Double Vision: An East-West Collaboration for Coping with Cancer

The purpose of life threatening disease is very difficult for any of us to fathom. It is hard for us to see how pain and suffering can lead to anything that is worthwhile, let alone educational. However, our master teachers keep exorting us to look upon pain and suffering as the greatest of the teachers. In this month's book review we look at Double Vision, written by Alexandra Dundas Todd. Although it was not necessarily the author's intent, this book clearly shows us how one young man, Drew Todd, struggling with a rare form of cancer, through his courage and honesty, was able to teach so much to so many. His mother, a medical sociologist, chronicles and guides this odyssey, and along the way shows us the triumphs and foibles of the allopathic medicine system; the usefulness and rigidities of the complementary system; the ignorance of both systems about information unavailable because it was written in another language; and the problems of modifying our preferred diet when allopathic medicine almost totally ignores the relevance of food as medicine.

This relativley short, tightly written book, is a no-nonsense look at the enormous energy and time that goes into resolving any life-threatening illness. It very self-consciously recognizes that this successful effort would probably be available only to those with the means and educational background to implement such an ambitious confrontation with this dis-ease. Yet it also reaffirms the power of human support, love and prayer, those elements that we sometime call the intangibles.

It is difficult to isolate the single necessary and sufficient variable that turned this potential tragedy into a fairy tale with a happy ending. It is clearly the synergy of a number of powerful factors at work. The author's education, familiarity with the territory and previous experiences with her own illness and consequent knowledge of complementary medicine were the sine qua non of this odyssey. It was the map through the wild country. Her fierce mothering instinct to protect and save her son is clearly a factor that cannot be dismissed. Loving friends, lovers and relatives, faced with the problem, never turned totally away from the specter of death as so many times happens with the potentially terminally ill. The best of allopathic surgical and radiation techniques gave them the time to have the complementary methods and intangibles do their work from within.

This book includes a balanced description of the allopathic/complementary interface and the sociological implications of the rising complementary tide. It points out the difficulties in changing the paradigm to be more inclusive. It reminds us of the difficulties historical attempts at such change faced. Hopefully, this book is the harbinger of the possible synergy of what is best in both the allopathic and the complementary worlds. It is thoughtfully expressed, carefully researched and unlike some of these attempts to bring east and west together, is personally moving.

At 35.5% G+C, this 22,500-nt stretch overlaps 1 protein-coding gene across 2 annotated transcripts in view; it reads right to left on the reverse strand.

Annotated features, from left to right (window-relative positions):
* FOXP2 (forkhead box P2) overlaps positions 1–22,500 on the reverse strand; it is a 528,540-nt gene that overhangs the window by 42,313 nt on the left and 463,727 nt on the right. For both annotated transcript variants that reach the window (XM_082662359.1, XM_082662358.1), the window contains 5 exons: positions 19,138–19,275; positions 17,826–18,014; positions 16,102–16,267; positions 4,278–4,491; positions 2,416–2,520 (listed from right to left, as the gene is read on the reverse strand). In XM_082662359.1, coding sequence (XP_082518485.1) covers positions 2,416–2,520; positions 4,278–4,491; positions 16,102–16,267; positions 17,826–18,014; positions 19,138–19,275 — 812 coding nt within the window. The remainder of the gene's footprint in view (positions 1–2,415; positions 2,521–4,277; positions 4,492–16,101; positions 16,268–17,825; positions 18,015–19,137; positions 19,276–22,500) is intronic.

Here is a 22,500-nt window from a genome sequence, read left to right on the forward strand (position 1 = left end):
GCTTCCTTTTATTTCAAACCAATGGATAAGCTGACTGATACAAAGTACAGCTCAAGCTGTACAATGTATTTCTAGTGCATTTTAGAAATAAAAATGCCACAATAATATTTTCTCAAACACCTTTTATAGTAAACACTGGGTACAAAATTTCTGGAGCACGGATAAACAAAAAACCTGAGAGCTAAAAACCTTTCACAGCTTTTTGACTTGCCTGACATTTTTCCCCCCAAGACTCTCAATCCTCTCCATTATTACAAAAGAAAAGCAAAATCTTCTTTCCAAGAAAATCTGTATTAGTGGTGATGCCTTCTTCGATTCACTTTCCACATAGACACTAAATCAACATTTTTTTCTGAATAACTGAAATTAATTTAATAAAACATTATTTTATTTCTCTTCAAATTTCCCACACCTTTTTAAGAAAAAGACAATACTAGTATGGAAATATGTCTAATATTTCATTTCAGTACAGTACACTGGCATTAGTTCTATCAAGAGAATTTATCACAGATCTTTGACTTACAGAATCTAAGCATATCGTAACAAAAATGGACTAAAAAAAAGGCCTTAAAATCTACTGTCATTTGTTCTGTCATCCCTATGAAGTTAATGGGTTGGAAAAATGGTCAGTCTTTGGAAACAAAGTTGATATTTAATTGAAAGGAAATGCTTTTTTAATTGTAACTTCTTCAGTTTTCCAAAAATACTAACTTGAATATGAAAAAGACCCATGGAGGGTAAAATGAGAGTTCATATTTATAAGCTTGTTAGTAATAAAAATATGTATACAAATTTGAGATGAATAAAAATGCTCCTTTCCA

An interesting issue is raised in this book about the need to be sensitive around the mind-body interface and not leave patients with the implications of some moral weakness or insufficiency of will. This attitude of implying that somehow, if the patient would only just think or will it to be so, the patient would get well, is unfortunately an incredibly simplistic notion regarding the mind/body interface. Very few people consciously decide to get sick. In fact, the small mind, the ego, most often doesn't have a clue as to the underlying dynamics of most illnesses. The simplistic, cognitively based notions of what makes us ill, do us all a disfavor. Cognitive pyschology, New Thought religions and the new age philosophy tends to support this simplicity. Needless to say, this is one of my pet peeves and I was happy to see that the author was sensitive to this issue.

There is so much out there to read. Much of it is a waste of time and energy. I can heartily recommend this book which can be read in a few hours as worthwhile. It will leave you with a number of "I didn't know thats" and some questions for further considerations. What more can you ask of a book?

If you have a friend who is struggling with cancer, send them this book and let them make up their own minds as to what is best for them. If you know a doctor who is wavering, give them a present. This book is not that long as to be daunting in the never ending search for precious time in this age of infomation overload.


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